Advertisement

Designing idea processors for document composition

  • Ronald T. Kellogg
Session II Nontraditional Human-Computer Interfaces

Abstract

This article details three difficulties encountered during the prewriting and drafting stages of document preparation and describes computer aids designed for each difficulty. Writers experience problems in planning ideas and translating ideas into text because of attentional overload, inability to generate useful ideas, and affective interference. Idea processors are programs that perform various functions to assist with generating and organizing ideas so they can be communicated successfully in a written document. Among other things, an idea processor can serve as a funnel for attention, an inventor of ideas, or therapist for emotional hindrance. The article reviews existing programs that function as funnels, inventors, and therapists and concludes with a discussion of the potential efficacy of such programs in solving the major problems associated with planning and translating.

Keywords

Writing Process Prose Experienced Writer Baseline Reaction Time Inventor Device 
These keywords were added by machine and not by the authors. This process is experimental and the keywords may be updated as the learning algorithm improves.

References

  1. Atlas, M. (1979, December).Addressing an audience: A study of expert-novice differences in writing. (Report No. 3). New York: American Institutes for Research.Google Scholar
  2. Beaugrande, R. de (1984).Text production. Norwood, NJ: Ablex.Google Scholar
  3. Boice, R. (1982). Increasing the writing productivity of “blocked” academicians.Behavior Research & Therapy,20, 197–207.CrossRefGoogle Scholar
  4. Boice, R. (1983). Clinical and experimental treatments of writing block.Journal of Consulting & Clinical Psychology,51, 183–191.CrossRefGoogle Scholar
  5. Boice, R. (1985). Cognitive components of blocking.Written Communication,2, 91–104.CrossRefGoogle Scholar
  6. Boice, R., &Johnson, K. (1984). Perception and practice of writing for publication by faculty at a doctoral-granting university.Research in Higher Education,21, 33–43.CrossRefGoogle Scholar
  7. Bonner, P. (1984, March). Make a new plan, Stan.Personal Software, pp. 120–123Google Scholar
  8. Bridwell, L.,Johnson, P., &Brehe, S. (in press). Composing and computers: Case studies of experienced writers. In A. Matsuhashi (Ed.),Writing in real time. Modelling production processes. London: Longman.Google Scholar
  9. Britton, B. K., Glynn, S. M., Meyer, B. J. F., &Penland, M. J. (1982). Effects of text structure on use of cognitive capacity during reading.Journal of Educational Psychology,74, 51–61.CrossRefGoogle Scholar
  10. Britton, B. K., &Tesser, A. (1982). Effects of prior knowledge on use of cognitive capacity in three complex cognitive tasks.Journal of Verbal Learning & Verbal Behavior,21, 421–436.CrossRefGoogle Scholar
  11. Burns, H. (1979). Stimulating rhetorical invention in English composition through computer-assisted instruction.Dissertation Abstracts International,40, 3734A. (University Microfilms No. 79-28268)Google Scholar
  12. Burns, H. (1984). Recollections of first-generation computer-assisted prewriting. In W. Wresch (Ed.),The computer in composition instruction. Urbana, IL: National Council of Teachers of English.Google Scholar
  13. Burns, H. L., &Culp, G. H. (1980, August). Stimulating invention in English composition through computer-assisted instruction.Educational Technology, pp. 5–10.Google Scholar
  14. Charney, D. (1984, February). The validity of using holistic scoring to evaluate writing: A critical overview.Research in the Teaching of English, pp. 65–81.Google Scholar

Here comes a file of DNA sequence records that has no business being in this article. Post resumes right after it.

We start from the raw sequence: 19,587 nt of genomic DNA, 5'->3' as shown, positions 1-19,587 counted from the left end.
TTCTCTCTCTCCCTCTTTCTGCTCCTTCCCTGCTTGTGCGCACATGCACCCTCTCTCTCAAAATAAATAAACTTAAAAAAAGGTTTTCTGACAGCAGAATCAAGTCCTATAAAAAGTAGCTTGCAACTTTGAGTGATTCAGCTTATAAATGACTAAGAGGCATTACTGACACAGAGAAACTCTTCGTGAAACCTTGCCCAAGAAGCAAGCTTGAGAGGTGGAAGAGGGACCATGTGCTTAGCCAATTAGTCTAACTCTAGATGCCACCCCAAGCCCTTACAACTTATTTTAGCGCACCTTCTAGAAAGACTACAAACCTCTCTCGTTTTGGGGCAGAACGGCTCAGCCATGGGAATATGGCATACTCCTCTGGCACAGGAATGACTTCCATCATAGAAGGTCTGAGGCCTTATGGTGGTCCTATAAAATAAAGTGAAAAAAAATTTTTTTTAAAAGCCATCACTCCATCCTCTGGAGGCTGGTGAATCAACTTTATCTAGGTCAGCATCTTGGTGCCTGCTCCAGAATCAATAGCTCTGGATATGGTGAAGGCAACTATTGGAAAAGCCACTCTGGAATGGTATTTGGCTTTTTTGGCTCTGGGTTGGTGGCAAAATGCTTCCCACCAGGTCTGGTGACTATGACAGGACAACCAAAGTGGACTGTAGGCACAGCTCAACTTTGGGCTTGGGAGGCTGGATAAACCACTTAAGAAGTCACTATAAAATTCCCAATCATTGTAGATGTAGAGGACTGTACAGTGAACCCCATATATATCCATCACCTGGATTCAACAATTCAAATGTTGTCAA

15. Corbett, E. P. J. (1965).Classical rhetoric for the modern student. New York: Oxford University Press.Google Scholar
  16. Cowley, M. (Ed.). (1958).Writers at work: The Paris Review interviews (Vol. 1). New York: Viking.Google Scholar
  17. Daiy, J. A. (1978). Writing apprehension and writing competence.The Journal of Educational Research,2, 10–14.Google Scholar
  18. Duncker, K. (1945). On problem solving (L. S. Lees, Trans).Psychological Monographs,58(Whole No. 270).Google Scholar
  19. Elbow, P. (1981).Writing with power. New York: Oxford University Press.Google Scholar
  20. Flower, L. S (1981).Problem-solving strategies for writing. New York: Harcourt Brace Jovanovich.Google Scholar
  21. Flower, L. S., &Hayes, J. R. (1977). Problem-solving strategies and the writing process.College English,39, 449–461.CrossRefGoogle Scholar
  22. Flower, L. S., &Hayes, J. R. (1980a). The cognition of discovery: Defining a rhetorical problem.College Composition & Communication,2, 21–32.CrossRefGoogle Scholar
  23. Flower, L. S., &Hayes, J. R. (1980b). The dynamics of composing: Making plans and juggling constraints. In L. W. Gregg & E. R. Steinberg (Eds.),Cognitive processes in writing (pp. 31–50). Hillsdale, NJ: Erlbaum.Google Scholar
  24. Freedman, S. W. (1983). Student characteristics and essay test writing performance.Research in the Teaching of College English,17, 313–325.Google Scholar
  25. Garfield, E. (1983, April 4). Introducing SCI-MATE-a menu-driven microcomputer software package for online and offline information retrieval.Current Contents, pp. 5–15.Google Scholar
  26. Glaser, R. (1984). Education and thinking: The role of knowledge.American Psychologist,39, 93–104.CrossRefGoogle Scholar
  27. Glynn, S. M., Britton, B. K., Muth, D., &Dogan, N. (1982). Writing and reviewing persuasive documents: Cognitive demands.Journal of Educational Psychology,74, 557–567.CrossRefGoogle Scholar
  28. Gordon, W. J. J. (1961).Synectics. New York: Harper & Row.Google Scholar
  29. Gould, J. D. (1980). Experiments on composing letters: Some facts, some myths, and some observations. In L. W. Gregg & E. R. Steinberg (Eds.),Cognitive processes in writing (pp. 97–127).Google Scholar
  30. Graesser, A. C., Hopkinson, P. L., Lewis, E. W., &Bruflodt, H. A. (1984). The impact of different information sources on idea generation: Writing off the top of our heads.Written Communication,1, 341–364.CrossRefGoogle Scholar